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Vol. 56. Issue 7.
Pages 745-746 (July 2003)
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Left Ventricular Aneurysm and Late Ventricular Arrhythmia After Myocardial Contusion
Aneurisma ventricular izquierdo y arritmia ventricular tardía tras contusión miocárdica
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M Ángeles Martíneza, Manuel Pavóna, Rafael Hidalgoa
a Servicio de Cardiología. Hospital Universitario Virgen Macarena. Sevilla. España.
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To the Editor:

The incidence of myocardial contusion after blunt chest trauma is highly variable. The most frequent cause is traffic accident, and it can also result from blows to the body. These injuries can affect the free heart wall, the interventricular septum, valves, subvalvular apparatus, coronary arteries, and the atrioventricular or intraventricular conduction system, and can cause ventricular arrhythmia.1 In this Letter to the Editor we describe a patient diagnosed as suffering a ventricular aneurysm secondary to myocardial contusion who later had an episode of sustained ventricular arrhythmia. Published reports note that the late appearance of ventricular arrhythmia after myocardial contusion is uncommon.

A 24-year-old woman had suffered a severe chest injury at the age of 4 years from a rock falling off a truck; as a sequela she developed atrophy of the left breast, for which she had undergone reparative surgery 2 years before we saw her. An electrocardiogram done as part of the anesthesiology work-up revealed a Q wave and slight elevation of the ST interval at the V4-V6, I and aVL leads, and negative T waves at V4-V6. Apical akinesis was seen on echocardiography. Myocardial perfusion studies showed nonreversible ischemia in the apical area.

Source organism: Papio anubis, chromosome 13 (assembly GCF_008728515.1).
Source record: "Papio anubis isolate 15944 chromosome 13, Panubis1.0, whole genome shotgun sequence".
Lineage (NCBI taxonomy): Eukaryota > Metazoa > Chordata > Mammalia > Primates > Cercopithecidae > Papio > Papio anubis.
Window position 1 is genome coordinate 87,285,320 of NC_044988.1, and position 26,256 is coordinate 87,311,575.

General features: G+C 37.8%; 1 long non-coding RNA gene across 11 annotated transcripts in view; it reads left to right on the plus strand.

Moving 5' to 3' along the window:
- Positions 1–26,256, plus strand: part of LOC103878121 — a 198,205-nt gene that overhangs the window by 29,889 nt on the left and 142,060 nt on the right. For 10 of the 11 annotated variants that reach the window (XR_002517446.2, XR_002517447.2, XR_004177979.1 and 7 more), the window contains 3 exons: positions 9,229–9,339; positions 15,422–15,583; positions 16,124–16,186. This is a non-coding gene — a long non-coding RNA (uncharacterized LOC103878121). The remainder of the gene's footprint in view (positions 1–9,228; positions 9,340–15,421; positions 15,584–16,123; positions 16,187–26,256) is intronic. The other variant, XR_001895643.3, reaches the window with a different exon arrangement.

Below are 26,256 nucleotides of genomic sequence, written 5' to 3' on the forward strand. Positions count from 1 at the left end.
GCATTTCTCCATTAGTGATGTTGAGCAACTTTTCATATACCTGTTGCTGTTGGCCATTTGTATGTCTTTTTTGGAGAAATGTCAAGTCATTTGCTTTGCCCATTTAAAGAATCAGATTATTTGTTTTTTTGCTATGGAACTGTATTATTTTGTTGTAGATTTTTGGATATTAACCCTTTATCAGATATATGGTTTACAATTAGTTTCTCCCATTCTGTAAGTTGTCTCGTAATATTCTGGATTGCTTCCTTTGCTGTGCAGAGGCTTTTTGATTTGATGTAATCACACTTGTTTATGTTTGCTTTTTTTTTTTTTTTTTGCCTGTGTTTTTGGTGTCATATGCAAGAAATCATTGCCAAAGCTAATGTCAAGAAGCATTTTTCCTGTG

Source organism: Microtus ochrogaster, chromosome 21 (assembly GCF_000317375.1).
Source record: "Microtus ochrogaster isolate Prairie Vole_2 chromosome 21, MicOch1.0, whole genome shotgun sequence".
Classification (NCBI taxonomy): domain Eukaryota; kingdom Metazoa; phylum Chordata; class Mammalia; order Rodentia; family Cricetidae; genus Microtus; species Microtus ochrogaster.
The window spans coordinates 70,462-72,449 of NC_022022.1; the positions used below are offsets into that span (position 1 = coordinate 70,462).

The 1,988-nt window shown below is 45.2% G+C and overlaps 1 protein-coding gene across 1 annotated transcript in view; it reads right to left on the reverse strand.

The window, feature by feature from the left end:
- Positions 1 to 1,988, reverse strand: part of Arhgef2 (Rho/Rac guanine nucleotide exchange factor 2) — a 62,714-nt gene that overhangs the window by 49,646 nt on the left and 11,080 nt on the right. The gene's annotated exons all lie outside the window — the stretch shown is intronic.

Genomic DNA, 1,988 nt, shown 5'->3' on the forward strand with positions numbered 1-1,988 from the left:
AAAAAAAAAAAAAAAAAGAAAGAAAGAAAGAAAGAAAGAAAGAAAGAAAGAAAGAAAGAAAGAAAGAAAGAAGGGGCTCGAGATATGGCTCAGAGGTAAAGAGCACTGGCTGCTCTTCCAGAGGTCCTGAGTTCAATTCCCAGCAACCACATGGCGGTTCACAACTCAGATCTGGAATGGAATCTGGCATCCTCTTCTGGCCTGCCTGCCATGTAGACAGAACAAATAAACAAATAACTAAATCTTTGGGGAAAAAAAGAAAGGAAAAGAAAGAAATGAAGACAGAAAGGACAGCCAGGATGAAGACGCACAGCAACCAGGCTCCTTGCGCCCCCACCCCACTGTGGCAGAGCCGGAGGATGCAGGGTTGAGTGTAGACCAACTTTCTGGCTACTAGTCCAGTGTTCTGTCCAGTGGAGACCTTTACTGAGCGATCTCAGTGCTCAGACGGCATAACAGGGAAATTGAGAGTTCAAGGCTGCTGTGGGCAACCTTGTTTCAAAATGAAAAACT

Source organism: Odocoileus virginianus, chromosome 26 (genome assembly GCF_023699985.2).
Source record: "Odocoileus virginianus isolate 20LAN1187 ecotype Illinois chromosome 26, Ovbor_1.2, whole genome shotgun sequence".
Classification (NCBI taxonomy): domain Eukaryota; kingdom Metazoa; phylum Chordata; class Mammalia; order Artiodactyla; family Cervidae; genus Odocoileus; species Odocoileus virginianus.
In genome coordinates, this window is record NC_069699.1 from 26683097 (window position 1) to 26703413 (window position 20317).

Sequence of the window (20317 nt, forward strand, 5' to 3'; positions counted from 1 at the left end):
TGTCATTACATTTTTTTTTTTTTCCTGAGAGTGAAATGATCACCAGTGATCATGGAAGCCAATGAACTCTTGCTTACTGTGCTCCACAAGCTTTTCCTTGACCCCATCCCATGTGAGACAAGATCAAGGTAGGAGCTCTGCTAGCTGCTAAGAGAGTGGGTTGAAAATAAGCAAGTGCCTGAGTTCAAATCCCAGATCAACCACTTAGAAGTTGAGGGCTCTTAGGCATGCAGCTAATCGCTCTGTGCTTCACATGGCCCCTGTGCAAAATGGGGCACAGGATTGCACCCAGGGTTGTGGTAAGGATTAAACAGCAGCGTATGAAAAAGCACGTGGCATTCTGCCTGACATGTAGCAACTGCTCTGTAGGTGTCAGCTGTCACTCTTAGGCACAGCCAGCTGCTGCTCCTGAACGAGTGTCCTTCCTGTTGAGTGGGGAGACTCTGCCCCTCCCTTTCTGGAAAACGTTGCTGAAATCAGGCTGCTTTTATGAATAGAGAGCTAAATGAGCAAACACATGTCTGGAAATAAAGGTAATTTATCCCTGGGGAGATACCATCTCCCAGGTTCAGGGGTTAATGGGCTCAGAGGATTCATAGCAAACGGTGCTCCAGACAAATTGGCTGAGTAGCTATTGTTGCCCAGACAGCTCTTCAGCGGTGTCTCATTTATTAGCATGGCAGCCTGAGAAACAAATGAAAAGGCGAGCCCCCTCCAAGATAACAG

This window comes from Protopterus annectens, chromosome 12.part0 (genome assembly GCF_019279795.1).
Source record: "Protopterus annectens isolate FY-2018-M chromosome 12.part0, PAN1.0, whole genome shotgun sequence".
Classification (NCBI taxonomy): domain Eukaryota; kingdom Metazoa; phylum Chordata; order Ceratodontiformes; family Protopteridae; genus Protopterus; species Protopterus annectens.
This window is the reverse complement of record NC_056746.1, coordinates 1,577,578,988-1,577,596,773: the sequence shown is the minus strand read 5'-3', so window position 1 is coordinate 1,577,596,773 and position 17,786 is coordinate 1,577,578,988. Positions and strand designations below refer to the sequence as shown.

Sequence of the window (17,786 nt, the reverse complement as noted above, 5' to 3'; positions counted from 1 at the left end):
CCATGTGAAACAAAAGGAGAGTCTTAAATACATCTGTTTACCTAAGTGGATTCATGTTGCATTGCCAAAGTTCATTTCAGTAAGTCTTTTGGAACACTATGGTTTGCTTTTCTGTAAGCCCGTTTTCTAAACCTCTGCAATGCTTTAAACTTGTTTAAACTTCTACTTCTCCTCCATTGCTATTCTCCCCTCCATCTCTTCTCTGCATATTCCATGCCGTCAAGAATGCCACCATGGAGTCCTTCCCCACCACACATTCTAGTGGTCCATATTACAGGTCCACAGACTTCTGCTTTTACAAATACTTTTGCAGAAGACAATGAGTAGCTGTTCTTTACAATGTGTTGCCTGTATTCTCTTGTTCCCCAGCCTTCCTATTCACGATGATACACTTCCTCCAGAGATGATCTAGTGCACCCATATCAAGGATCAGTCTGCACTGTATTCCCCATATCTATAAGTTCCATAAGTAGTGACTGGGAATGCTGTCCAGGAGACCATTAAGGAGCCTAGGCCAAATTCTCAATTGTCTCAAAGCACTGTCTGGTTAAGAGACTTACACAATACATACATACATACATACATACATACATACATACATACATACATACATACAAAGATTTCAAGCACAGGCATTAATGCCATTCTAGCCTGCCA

The patient came to the emergency service because of palpitations lasting longer than 90 min. Physical examination was normal. Electrocardiogram showed sustained monomorphic ventricular tachycardia at 205 beats/min, with RBBB morphology. An electrocardiogram performed in the coronary care unit revealed Q waves at the lateral leads and repolarization anomalies inferolaterally. Only one episode of nonsustained ventricular tachycardia was recorded. Echocardiography revealed an apical aneurysm in the left ventricle, with an ejection fraction of 50%. Ventriculography and a coronary angiography also revealed the apical aneurysm, with normal coronary arteries.

The patient was operated on to correct the aneurysm, and a Teflon and pericardium patch was inserted. Two weeks later, electrophysiological studies with stimulation of the right ventricular apex with up to three premature extrastimuli and three different cycle lengths (600, 500 and 400 ms) failed to induce ventricular arrhythmia.

A review of published studies showed that myocardial contusion after blunt chest injury can cause cellular damage. Echocardiography confirmed myocardial contusion (thrombus, altered contractility, pericardial effusion and rupture of the heart or great vessels).2 Our patient had sustained severe chest injury which may have caused myocardial contusion.